Mayoral Candidates Talk Planning, Community, and Sustainability
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Mayoral Candidates Talk Planning, Community, and Sustainability

18Nov09_mtdennis-7.jpg
One of several barber shops on the Mount Dennis stretch of Weston Road; the area is one of thirteen priority neighbourhoods. Photo by Nick Kozak/Torontoist.


Selected candidates for the mayoralty of Toronto are having a debate tonight—live at the St. Lawrence Centre for the Arts, and streaming now on 680News. The debate is co-organized by People Plan Toronto and Toronto Debates 2010; Steve Kupferman is watching for Torontoist, because you probably aren’t.

7:00 PM: Welcome to the mayoral debate on planning, community, and sustainability, everyone. Our moderator is John Stall of 680News. We should be underway shortly.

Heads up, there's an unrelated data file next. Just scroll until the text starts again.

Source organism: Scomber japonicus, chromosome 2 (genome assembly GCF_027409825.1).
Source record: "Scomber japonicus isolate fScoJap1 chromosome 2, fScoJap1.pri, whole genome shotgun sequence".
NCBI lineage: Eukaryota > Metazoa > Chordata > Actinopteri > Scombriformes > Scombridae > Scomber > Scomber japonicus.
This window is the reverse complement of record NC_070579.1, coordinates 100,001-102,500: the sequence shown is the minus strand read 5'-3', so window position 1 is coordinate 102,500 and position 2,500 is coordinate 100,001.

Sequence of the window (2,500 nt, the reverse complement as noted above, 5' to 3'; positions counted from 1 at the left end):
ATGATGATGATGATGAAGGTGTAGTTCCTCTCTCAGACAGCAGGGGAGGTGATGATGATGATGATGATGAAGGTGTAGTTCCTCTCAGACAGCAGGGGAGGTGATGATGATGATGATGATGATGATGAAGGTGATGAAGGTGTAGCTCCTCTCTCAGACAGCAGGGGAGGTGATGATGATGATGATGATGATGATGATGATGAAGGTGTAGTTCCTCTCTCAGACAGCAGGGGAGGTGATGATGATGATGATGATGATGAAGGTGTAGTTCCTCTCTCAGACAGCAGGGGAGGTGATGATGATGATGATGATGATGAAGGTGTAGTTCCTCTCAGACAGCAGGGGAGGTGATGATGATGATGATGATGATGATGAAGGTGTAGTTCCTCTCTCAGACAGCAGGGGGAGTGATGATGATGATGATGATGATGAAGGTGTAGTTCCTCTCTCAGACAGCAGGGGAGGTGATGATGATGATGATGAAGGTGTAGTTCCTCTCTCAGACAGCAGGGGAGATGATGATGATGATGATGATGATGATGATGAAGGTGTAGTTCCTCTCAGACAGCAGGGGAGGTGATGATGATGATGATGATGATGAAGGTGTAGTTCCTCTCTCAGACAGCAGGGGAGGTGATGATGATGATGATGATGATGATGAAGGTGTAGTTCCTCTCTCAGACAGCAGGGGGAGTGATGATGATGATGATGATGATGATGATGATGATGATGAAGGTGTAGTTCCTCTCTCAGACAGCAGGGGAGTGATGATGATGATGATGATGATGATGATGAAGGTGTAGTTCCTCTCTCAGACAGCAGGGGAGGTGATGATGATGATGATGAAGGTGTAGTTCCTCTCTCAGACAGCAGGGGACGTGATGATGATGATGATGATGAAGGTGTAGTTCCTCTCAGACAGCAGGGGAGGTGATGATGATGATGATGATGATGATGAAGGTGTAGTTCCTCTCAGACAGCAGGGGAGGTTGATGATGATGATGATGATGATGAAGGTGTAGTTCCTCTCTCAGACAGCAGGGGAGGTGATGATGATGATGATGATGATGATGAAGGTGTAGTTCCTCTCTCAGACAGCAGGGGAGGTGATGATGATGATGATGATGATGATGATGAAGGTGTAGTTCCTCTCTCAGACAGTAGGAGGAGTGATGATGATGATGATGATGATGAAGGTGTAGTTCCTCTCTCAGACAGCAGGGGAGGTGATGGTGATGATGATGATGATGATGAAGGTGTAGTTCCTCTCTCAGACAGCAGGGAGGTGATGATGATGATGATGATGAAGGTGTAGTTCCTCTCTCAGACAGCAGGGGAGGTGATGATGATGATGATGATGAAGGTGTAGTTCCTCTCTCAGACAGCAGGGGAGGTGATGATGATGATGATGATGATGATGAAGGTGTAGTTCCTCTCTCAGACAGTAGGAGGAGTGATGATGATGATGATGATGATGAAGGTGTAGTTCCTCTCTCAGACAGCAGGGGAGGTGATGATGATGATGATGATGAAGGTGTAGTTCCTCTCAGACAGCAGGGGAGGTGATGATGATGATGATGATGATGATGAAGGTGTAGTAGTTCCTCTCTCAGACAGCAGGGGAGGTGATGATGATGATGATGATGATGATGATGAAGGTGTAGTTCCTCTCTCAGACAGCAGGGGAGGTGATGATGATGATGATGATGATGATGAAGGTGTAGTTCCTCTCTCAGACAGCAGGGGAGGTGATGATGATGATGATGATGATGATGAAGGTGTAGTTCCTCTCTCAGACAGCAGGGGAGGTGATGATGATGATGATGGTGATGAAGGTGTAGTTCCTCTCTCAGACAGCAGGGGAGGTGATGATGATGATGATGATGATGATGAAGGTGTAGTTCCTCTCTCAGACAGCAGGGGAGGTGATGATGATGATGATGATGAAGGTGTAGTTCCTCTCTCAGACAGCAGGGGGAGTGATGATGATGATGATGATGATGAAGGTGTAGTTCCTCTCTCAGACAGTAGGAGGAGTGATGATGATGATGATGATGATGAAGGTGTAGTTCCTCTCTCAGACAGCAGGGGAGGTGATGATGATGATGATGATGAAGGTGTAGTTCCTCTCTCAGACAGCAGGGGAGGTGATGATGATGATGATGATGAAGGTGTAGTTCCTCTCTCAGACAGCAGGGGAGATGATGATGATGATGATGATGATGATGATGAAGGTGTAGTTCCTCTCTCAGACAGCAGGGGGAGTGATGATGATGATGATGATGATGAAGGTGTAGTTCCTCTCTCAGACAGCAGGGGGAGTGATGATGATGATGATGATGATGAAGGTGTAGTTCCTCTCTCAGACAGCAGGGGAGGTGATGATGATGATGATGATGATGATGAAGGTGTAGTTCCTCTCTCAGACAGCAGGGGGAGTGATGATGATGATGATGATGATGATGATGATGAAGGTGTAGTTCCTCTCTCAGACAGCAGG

7:01 PM: Correction, our moderator is John Honderich, chair of the board of Torstar. Sorry.
7:03 PM: Stall is totally on the panel that’s going to be directing questions to the candidates, though, along with two other journalists. We were confused.
7:05 PM: Candidates start laying out elevator-pitch versions of their policies, with respect to the topic of the night. Rossi: “One of the fundamental problems of the City is that we don’t actually plan enough.”
7:09 PM: First mention of the gravy train from Ford. The man has his talking points.
7:14 PM: Stall: “I chose to call Mel Lastman today.” Oh boy.
Get more municipal election coverage from Torontoist here.


7:15 PM: Mel said to Stall that the most important thing for a mayor to do is “protect the people of Toronto.” The question is how would the candidates do that.
7:17 PM: Rossi would leverage citizens for ideas, take politicians off the board of the TTC.
7:19 PM: Ford would protect Toronto by “knowing” his fellow councillors just like he “knows” the employees at his family’s label company. And, by the way, he’d cut spending and taxes.
7:21 PM: Pantalone would institute an “inflationary tax increase” to insulate Toronto from cuts, but would try to ease the tax burden on seniors somehow.